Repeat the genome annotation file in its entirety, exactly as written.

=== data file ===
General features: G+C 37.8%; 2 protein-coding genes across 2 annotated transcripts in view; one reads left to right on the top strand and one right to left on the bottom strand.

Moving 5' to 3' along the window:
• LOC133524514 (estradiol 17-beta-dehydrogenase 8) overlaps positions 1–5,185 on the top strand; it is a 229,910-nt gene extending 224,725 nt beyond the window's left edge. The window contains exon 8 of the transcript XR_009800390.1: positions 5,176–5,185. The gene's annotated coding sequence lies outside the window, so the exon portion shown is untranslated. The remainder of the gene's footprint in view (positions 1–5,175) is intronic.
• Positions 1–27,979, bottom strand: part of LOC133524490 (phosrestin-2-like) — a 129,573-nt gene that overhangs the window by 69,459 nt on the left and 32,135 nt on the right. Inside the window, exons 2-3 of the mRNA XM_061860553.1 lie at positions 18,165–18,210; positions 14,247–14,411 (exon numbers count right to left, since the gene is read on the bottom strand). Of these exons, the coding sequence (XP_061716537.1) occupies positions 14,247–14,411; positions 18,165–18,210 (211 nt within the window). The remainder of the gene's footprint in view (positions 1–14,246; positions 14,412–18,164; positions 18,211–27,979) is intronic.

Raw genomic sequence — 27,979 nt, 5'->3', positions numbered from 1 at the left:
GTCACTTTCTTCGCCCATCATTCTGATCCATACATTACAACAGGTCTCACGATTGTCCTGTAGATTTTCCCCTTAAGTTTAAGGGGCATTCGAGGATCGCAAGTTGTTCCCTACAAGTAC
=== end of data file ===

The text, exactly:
General features: G+C 37.8%; 2 protein-coding genes across 2 annotated transcripts in view; one reads left to right on the top strand and one right to left on the bottom strand.

Moving 5' to 3' along the window:
• LOC133524514 (estradiol 17-beta-dehydrogenase 8) overlaps positions 1–5,185 on the top strand; it is a 229,910-nt gene extending 224,725 nt beyond the window's left edge. The window contains exon 8 of the transcript XR_009800390.1: positions 5,176–5,185. The gene's annotated coding sequence lies outside the window, so the exon portion shown is untranslated. The remainder of the gene's footprint in view (positions 1–5,175) is intronic.
• Positions 1–27,979, bottom strand: part of LOC133524490 (phosrestin-2-like) — a 129,573-nt gene that overhangs the window by 69,459 nt on the left and 32,135 nt on the right. Inside the window, exons 2-3 of the mRNA XM_061860553.1 lie at positions 18,165–18,210; positions 14,247–14,411 (exon numbers count right to left, since the gene is read on the bottom strand). Of these exons, the coding sequence (XP_061716537.1) occupies positions 14,247–14,411; positions 18,165–18,210 (211 nt within the window). The remainder of the gene's footprint in view (positions 1–14,246; positions 14,412–18,164; positions 18,211–27,979) is intronic.

Raw genomic sequence — 27,979 nt, 5'->3', positions numbered from 1 at the left:
GTCACTTTCTTCGCCCATCATTCTGATCCATACATTACAACAGGTCTCACGATTGTCCTGTAGATTTTCCCCTTAAGTTTAAGGGGCATTCGAGGATCGCAAGTTGTTCCCTACAAGTAC